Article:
GE researchers in Niskayuna developing military-funded battery program

FILE - The entrance to GE Global Research's property off of River Road in Niskayuna in 2019.
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FILE - The entrance to GE Global Research's property off of River Road in Niskayuna in 2019.

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NISKAYUNA — A new military-funded program developed by GE Research in Niskayuna could allow lithium-ion batteries to avoid decay and to potentially retain their power indefinitely.

The project, funded with $6 million from the Defense Advanced Research Agency’s (DARPA) Morphogenic Interfaces (MINT) program, will allow the company to develop and demonstrate an IMMORTAL Battery prototype.

GE Research has partnered with the Massachusetts Institute of Technology, the University of Michigan, the University of California Santa Barbara, and Storagenergy on the program, which will utilize artificial intelligence and machine learning models to improve the performance of lithium-ion batteries.

Joseph Shiang, a principal scientist working in the ceramics lab at GE Research in the technical area of materials physics and processes, is leading the IMMORTAL Battery project.

“Today, we think of most things as having a finite life cycle, determined by the rate at which parts wear out,” Shiang explained of the project. “Biological systems extend their lifetime by using complex chemical processes and feedback to keep components from failing, but what if we could arrange the chemical processes in simpler, non-living systems, like batteries, to preclude degradation and extend life? That’s the essence of what we’re creating with the IMMORTAL battery.”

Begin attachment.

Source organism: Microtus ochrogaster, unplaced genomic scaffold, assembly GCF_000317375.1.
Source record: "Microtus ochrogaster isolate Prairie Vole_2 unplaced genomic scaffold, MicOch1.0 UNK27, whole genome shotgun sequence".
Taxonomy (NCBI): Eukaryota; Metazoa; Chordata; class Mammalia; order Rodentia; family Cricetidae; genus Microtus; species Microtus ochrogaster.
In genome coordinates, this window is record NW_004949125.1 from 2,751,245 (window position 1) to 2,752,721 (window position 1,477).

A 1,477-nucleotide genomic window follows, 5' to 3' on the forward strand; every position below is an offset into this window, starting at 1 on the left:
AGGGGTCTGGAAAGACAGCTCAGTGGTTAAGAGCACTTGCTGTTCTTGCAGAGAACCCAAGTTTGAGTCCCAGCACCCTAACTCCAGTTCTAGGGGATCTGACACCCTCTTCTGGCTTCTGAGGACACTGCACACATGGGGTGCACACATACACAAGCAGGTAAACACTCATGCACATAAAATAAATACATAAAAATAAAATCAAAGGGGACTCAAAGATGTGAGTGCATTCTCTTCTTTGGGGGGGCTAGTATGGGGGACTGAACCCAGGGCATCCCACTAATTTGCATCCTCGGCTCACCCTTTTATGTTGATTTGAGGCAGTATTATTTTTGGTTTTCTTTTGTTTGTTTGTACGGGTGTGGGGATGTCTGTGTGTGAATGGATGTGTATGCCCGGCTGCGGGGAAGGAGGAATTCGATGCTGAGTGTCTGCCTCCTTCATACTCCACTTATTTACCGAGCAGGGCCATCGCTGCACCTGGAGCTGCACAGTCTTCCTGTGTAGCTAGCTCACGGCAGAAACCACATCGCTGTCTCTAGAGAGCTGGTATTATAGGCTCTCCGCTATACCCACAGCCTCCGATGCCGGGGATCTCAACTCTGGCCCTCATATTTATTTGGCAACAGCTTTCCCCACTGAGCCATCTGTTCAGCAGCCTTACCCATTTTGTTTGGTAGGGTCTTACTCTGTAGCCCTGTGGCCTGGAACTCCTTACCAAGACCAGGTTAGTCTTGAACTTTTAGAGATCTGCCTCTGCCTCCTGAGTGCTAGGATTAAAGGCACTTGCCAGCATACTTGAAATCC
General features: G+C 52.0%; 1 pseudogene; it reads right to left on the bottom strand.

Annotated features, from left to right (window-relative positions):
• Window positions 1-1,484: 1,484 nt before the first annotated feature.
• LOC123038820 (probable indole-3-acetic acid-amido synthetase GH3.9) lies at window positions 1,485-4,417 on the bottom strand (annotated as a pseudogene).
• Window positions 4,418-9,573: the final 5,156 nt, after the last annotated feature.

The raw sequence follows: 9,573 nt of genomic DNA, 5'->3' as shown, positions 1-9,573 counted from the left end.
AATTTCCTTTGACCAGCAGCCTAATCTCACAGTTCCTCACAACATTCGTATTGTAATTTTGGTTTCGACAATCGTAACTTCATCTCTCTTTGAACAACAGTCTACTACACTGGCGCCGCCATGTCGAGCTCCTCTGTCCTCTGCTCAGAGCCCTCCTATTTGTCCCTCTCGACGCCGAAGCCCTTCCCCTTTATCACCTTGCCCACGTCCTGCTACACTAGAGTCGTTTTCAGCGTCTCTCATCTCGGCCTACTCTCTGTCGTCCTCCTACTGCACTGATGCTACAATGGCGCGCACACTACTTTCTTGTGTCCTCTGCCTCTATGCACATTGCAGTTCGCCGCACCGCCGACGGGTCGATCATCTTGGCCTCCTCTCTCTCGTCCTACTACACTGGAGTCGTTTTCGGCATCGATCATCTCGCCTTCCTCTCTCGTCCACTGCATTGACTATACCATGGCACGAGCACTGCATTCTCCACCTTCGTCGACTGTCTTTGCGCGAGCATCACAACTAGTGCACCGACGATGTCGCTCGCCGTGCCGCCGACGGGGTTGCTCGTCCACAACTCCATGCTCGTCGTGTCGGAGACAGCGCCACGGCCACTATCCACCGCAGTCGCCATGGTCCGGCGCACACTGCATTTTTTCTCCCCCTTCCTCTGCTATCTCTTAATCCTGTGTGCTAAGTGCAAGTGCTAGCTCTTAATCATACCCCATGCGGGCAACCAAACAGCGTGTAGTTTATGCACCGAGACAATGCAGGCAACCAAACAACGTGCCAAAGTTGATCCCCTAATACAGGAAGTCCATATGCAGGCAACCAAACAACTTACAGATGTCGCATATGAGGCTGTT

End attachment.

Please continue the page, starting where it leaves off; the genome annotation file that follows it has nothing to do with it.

A second $5 million project funded by DARPA, titled Morphogenic Barrier Technologies, is designed to develop a new regenerative corrosion protection layer for aluminum metal parts that could allow the protection layer to regenerate its own surface.

GE Research has partnered with the University of Virginia and Brigham Young University.

This project is being shepherded from Niskayuna by lead engineer Sreekar Karnati.

“When someone gets a cut, you might apply an antibiotic ointment to avoid infection and accelerate the healing of that wound,” Karnati explained of the project. “What we’re innovating is more proactive. We’re creating a protective surface layer on aluminum alloys that can self-heal, or regenerate, instead of letting the metal pit and degrade.”

The pair of projects, which are in the early phases of design and exploration, are part of a DARPA initiative to determine whether new materials can be engineered to mirror characteristics of human tissue, including self-healing, to improve their durability.

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